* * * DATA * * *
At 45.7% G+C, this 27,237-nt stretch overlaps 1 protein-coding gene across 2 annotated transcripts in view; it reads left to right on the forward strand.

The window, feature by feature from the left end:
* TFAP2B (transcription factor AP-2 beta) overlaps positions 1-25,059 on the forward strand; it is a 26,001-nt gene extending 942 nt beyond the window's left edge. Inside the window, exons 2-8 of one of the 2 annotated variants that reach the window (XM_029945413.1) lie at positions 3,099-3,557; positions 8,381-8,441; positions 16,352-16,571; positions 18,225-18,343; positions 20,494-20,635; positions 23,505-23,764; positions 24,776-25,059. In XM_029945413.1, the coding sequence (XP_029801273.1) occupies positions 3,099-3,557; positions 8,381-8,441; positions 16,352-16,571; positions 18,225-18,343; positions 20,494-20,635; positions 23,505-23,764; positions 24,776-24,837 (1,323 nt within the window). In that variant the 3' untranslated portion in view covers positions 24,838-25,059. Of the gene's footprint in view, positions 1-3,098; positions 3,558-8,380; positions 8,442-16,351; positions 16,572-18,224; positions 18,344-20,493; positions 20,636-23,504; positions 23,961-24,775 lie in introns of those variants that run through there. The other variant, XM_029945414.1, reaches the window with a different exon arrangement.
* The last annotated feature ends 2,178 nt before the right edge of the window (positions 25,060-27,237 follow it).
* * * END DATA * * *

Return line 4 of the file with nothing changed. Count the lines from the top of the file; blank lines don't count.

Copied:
* The last annotated feature ends 2,178 nt before the right edge of the window (positions 25,060-27,237 follow it).